And, so, he is gone. Finito. Ceased to be.
Goodbye Boris, we shan’t forget you.
Your contribution to the cause of Irish unity will not be overlooked.
The day after that border poll, as the sun shines across a single, 32-county Ireland, the multitudes will rejoice.
Choirs of voices will sing your praises.
‘Thank-you Boris, thank-you…’
Condescension aside, Boris Johnson has turbo-charged the cause of Irish unification.
His contribution to British and Irish politics over the past decade was the equivalent of a wormhole in space, bringing two disparate parts of the galaxy together.
It’s taken us from a place where the question of Irish unity, important though it was, was on the backburner to a place where it is right in front of us. Unavoidable. Inexorable.
Sure, we would have gotten there eventually, but as I’m fond of saying, Brexit was the accelerant poured over the dry tinder of demographic and electoral developments.
It has thrown all the anomalies of Northern Ireland into sharp relief and, through the Windsor Framework, ensured it is now a place apart and on a conveyor-belt to become part of a new Ireland.
And, for that, we have Boris to thank.
He famously wavered about which side of the argument to back ahead of the referendum in 2016 – writing, so it is said, two different articles depending on which side he would eventually support, Remain or Leave.
In his defence, his charlatanism is sincere and utterly transparent. A lifelong pathology. Hidden in plain view.
You simply cannot trust anything that leaves his lips, as so many have learned to their cost.
Having told the DUP conference in 2018 that there would never be a sea border, he then agreed with Brussels to just that.
He leaves office muttering darkly about conspiracies to remove him, oblivious to his own role in his downfall. No contrition and even less self-reflection.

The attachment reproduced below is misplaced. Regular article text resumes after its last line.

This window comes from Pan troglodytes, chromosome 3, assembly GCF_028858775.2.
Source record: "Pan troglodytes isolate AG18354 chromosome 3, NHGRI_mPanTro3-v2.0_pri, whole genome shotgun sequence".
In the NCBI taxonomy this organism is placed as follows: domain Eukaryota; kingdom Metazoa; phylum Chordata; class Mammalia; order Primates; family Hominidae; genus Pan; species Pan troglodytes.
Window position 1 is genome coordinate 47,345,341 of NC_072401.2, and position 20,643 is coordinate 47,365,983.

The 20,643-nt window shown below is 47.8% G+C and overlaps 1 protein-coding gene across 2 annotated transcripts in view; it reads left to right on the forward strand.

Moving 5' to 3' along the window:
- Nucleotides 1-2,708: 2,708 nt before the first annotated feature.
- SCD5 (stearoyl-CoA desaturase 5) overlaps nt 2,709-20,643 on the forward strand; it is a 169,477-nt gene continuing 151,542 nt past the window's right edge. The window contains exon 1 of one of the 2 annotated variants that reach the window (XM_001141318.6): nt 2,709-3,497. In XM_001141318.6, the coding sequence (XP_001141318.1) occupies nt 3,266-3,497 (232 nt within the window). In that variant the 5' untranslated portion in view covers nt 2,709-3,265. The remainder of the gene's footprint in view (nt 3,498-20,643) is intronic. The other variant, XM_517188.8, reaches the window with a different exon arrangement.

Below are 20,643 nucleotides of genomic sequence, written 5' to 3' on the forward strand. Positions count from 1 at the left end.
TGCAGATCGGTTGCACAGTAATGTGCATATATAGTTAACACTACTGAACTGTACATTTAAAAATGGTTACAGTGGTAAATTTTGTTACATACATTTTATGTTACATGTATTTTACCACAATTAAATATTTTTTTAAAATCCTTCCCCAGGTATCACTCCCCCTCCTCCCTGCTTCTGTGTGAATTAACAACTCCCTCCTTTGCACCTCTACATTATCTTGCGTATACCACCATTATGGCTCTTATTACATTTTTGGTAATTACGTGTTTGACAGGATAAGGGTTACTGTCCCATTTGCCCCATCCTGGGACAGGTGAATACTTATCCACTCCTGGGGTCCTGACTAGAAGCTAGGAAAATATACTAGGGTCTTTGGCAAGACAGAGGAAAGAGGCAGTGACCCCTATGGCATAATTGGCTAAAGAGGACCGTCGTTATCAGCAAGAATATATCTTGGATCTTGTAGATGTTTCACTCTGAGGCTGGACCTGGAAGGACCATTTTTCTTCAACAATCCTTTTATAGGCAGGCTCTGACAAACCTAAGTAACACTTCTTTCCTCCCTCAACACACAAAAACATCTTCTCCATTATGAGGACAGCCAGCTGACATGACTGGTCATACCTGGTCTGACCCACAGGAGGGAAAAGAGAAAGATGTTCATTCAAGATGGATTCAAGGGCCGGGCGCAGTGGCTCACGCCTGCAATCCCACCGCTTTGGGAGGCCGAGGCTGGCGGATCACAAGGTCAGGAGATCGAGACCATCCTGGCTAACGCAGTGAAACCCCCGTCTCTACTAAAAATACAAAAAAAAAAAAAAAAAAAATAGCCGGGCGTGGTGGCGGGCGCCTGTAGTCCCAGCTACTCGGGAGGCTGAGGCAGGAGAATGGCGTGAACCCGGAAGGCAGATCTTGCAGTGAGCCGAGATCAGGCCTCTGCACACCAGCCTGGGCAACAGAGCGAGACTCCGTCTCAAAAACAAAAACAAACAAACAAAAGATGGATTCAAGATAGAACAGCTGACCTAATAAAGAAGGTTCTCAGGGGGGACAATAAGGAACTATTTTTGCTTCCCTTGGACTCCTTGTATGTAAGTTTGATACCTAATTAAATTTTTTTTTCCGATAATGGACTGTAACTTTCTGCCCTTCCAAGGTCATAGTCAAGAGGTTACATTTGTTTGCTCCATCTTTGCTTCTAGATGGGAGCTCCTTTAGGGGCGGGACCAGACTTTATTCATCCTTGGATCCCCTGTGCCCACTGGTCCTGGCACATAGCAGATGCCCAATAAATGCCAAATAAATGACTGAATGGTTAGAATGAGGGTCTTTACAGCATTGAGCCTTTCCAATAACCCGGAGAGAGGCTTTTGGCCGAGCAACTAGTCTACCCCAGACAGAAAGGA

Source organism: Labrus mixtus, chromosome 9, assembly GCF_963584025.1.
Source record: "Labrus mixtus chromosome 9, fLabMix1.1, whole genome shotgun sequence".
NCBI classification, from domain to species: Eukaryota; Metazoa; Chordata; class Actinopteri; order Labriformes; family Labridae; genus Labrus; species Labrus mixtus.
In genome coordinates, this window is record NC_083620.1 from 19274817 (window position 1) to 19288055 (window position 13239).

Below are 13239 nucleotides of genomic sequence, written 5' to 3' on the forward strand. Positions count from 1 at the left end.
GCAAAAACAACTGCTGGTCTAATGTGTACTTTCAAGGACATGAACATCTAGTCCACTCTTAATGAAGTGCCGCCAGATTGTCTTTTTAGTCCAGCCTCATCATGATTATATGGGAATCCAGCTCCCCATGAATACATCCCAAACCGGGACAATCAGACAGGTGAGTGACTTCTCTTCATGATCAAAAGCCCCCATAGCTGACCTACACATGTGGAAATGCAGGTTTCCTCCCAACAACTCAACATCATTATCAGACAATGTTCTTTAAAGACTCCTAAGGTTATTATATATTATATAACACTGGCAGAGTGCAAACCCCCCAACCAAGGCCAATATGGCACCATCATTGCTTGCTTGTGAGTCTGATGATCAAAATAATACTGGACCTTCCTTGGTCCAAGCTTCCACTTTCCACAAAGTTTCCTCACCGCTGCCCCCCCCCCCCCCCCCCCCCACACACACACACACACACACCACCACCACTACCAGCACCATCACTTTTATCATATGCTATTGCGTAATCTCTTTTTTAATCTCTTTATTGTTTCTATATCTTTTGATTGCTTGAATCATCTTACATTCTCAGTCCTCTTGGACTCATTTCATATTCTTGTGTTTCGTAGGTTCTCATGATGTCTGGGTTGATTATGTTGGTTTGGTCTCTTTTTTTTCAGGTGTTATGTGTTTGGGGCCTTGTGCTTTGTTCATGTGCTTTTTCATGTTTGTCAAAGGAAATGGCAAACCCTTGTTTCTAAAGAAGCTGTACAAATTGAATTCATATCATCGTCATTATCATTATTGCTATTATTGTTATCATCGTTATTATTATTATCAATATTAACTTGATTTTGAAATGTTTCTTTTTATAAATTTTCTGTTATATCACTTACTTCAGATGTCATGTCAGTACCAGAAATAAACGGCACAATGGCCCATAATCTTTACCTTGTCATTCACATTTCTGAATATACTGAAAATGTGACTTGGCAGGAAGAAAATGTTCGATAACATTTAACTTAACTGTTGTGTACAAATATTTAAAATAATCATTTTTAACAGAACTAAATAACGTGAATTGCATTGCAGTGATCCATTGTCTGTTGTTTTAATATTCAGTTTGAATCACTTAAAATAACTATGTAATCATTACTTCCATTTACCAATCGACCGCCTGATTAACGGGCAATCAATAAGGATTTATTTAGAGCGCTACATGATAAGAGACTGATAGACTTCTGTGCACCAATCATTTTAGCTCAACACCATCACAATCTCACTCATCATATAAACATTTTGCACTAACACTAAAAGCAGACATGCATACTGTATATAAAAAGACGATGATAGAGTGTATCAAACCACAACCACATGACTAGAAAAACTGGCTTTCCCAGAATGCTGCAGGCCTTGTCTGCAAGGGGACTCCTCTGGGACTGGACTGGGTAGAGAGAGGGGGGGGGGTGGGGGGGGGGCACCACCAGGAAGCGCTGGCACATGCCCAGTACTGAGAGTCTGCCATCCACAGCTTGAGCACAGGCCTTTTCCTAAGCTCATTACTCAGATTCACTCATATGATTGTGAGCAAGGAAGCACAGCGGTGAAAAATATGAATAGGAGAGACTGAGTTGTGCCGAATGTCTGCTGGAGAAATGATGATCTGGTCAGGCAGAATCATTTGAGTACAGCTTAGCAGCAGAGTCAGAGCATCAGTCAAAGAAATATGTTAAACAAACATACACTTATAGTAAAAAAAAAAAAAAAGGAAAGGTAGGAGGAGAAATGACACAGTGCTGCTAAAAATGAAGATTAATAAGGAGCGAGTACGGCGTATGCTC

Paranoia now added to his general delusion.
Another victim of that peculiar fate that often befalls British prime ministers, who succumb to the thing they were supposed to be good at.
Churchill was the roar of the British people, who nevertheless turfed him out of office the first chance they had straight after the war.
His wartime foreign secretary, Anthony Eden, a whizz at diplomacy, was destroyed by the Suez debacle in 1956.
Harold Wilson, the whip-smart economist, could not stave off economic malaise in the 1970s.
While his successor, Jim Callaghan, the trade union man, was brought down by the Winter of Discontent.
Hard, now, to remember Boris as London’s mayor; the clown-prince of British politics whose magical elixir helped to swing a vote to leave the European Union, when he eventually made up his mind which side to back.
He leaves office with a trail of wreckage in his wake. Despised and humiliated. Discredited and forlorn.
Yet he is still our Boris, the wrecker who’s lack of forethought, or concern for the consequences of his actions has perhaps taken years off the cause of Irish unity.
So, Boris, for that at least, we thank you.